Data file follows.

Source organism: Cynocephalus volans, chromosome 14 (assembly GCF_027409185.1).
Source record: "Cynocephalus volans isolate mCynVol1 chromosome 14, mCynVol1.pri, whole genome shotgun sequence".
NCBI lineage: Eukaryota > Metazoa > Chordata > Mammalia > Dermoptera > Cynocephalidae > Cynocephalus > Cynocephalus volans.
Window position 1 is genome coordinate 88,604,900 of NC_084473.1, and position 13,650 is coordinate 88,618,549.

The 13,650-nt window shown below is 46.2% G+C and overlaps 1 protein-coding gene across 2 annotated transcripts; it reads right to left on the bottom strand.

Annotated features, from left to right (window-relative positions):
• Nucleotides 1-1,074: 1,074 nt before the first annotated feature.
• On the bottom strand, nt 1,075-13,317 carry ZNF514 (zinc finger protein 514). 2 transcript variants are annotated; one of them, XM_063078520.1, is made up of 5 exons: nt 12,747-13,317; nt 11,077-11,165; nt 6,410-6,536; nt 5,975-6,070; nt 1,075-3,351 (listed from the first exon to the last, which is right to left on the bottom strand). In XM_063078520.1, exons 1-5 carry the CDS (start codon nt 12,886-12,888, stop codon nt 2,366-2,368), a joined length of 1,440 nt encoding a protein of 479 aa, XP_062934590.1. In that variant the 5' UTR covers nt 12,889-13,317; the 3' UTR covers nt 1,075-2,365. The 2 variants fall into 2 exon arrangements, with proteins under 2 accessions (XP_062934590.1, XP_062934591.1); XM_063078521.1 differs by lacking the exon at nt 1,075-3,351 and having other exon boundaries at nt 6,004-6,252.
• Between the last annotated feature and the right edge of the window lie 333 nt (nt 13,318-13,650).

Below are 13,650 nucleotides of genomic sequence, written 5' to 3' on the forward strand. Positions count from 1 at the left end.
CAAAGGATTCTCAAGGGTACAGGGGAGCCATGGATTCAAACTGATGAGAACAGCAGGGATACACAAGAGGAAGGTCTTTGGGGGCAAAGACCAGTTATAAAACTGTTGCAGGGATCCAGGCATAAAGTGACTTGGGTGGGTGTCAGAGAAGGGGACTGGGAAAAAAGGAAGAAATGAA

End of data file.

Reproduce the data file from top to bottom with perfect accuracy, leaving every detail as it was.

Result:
Source organism: Cynocephalus volans, chromosome 14 (assembly GCF_027409185.1).
Source record: "Cynocephalus volans isolate mCynVol1 chromosome 14, mCynVol1.pri, whole genome shotgun sequence".
NCBI lineage: Eukaryota > Metazoa > Chordata > Mammalia > Dermoptera > Cynocephalidae > Cynocephalus > Cynocephalus volans.
Window position 1 is genome coordinate 88,604,900 of NC_084473.1, and position 13,650 is coordinate 88,618,549.

The 13,650-nt window shown below is 46.2% G+C and overlaps 1 protein-coding gene across 2 annotated transcripts; it reads right to left on the bottom strand.

Annotated features, from left to right (window-relative positions):
• Nucleotides 1-1,074: 1,074 nt before the first annotated feature.
• On the bottom strand, nt 1,075-13,317 carry ZNF514 (zinc finger protein 514). 2 transcript variants are annotated; one of them, XM_063078520.1, is made up of 5 exons: nt 12,747-13,317; nt 11,077-11,165; nt 6,410-6,536; nt 5,975-6,070; nt 1,075-3,351 (listed from the first exon to the last, which is right to left on the bottom strand). In XM_063078520.1, exons 1-5 carry the CDS (start codon nt 12,886-12,888, stop codon nt 2,366-2,368), a joined length of 1,440 nt encoding a protein of 479 aa, XP_062934590.1. In that variant the 5' UTR covers nt 12,889-13,317; the 3' UTR covers nt 1,075-2,365. The 2 variants fall into 2 exon arrangements, with proteins under 2 accessions (XP_062934590.1, XP_062934591.1); XM_063078521.1 differs by lacking the exon at nt 1,075-3,351 and having other exon boundaries at nt 6,004-6,252.
• Between the last annotated feature and the right edge of the window lie 333 nt (nt 13,318-13,650).

Below are 13,650 nucleotides of genomic sequence, written 5' to 3' on the forward strand. Positions count from 1 at the left end.
CAAAGGATTCTCAAGGGTACAGGGGAGCCATGGATTCAAACTGATGAGAACAGCAGGGATACACAAGAGGAAGGTCTTTGGGGGCAAAGACCAGTTATAAAACTGTTGCAGGGATCCAGGCATAAAGTGACTTGGGTGGGTGTCAGAGAAGGGGACTGGGAAAAAAGGAAGAAATGAA